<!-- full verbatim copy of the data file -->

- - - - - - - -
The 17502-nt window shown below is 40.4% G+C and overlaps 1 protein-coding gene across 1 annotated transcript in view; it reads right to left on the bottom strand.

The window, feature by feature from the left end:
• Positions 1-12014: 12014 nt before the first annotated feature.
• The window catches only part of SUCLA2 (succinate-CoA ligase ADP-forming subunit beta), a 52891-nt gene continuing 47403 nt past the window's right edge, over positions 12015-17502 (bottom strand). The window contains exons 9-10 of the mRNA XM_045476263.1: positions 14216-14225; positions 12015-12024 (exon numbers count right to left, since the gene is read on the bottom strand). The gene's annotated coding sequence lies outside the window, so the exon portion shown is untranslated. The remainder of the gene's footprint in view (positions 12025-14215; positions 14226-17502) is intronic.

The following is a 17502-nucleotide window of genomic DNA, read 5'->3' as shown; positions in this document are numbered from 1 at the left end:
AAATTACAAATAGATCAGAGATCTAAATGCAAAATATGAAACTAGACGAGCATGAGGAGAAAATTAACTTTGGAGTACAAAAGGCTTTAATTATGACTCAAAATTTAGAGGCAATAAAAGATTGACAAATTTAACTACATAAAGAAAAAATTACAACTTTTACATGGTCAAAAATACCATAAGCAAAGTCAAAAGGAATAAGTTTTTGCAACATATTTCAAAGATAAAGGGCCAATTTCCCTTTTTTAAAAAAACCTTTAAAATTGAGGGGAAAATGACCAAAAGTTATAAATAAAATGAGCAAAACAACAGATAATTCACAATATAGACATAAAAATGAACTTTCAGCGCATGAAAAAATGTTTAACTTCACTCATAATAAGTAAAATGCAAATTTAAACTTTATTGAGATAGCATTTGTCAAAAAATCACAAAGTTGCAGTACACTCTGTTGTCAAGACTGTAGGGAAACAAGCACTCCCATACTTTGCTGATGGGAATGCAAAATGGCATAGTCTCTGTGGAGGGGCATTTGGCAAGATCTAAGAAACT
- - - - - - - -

The 17502-nt window shown below is 40.4% G+C and overlaps 1 protein-coding gene across 1 annotated transcript in view; it reads right to left on the bottom strand.

The window, feature by feature from the left end:
• Positions 1-12014: 12014 nt before the first annotated feature.
• The window catches only part of SUCLA2 (succinate-CoA ligase ADP-forming subunit beta), a 52891-nt gene continuing 47403 nt past the window's right edge, over positions 12015-17502 (bottom strand). The window contains exons 9-10 of the mRNA XM_045476263.1: positions 14216-14225; positions 12015-12024 (exon numbers count right to left, since the gene is read on the bottom strand). The gene's annotated coding sequence lies outside the window, so the exon portion shown is untranslated. The remainder of the gene's footprint in view (positions 12025-14215; positions 14226-17502) is intronic.

The following is a 17502-nucleotide window of genomic DNA, read 5'->3' as shown; positions in this document are numbered from 1 at the left end:
AAATTACAAATAGATCAGAGATCTAAATGCAAAATATGAAACTAGACGAGCATGAGGAGAAAATTAACTTTGGAGTACAAAAGGCTTTAATTATGACTCAAAATTTAGAGGCAATAAAAGATTGACAAATTTAACTACATAAAGAAAAAATTACAACTTTTACATGGTCAAAAATACCATAAGCAAAGTCAAAAGGAATAAGTTTTTGCAACATATTTCAAAGATAAAGGGCCAATTTCCCTTTTTTAAAAAAACCTTTAAAATTGAGGGGAAAATGACCAAAAGTTATAAATAAAATGAGCAAAACAACAGATAATTCACAATATAGACATAAAAATGAACTTTCAGCGCATGAAAAAATGTTTAACTTCACTCATAATAAGTAAAATGCAAATTTAAACTTTATTGAGATAGCATTTGTCAAAAAATCACAAAGTTGCAGTACACTCTGTTGTCAAGACTGTAGGGAAACAAGCACTCCCATACTTTGCTGATGGGAATGCAAAATGGCATAGTCTCTGTGGAGGGGCATTTGGCAAGATCTAAGAAACT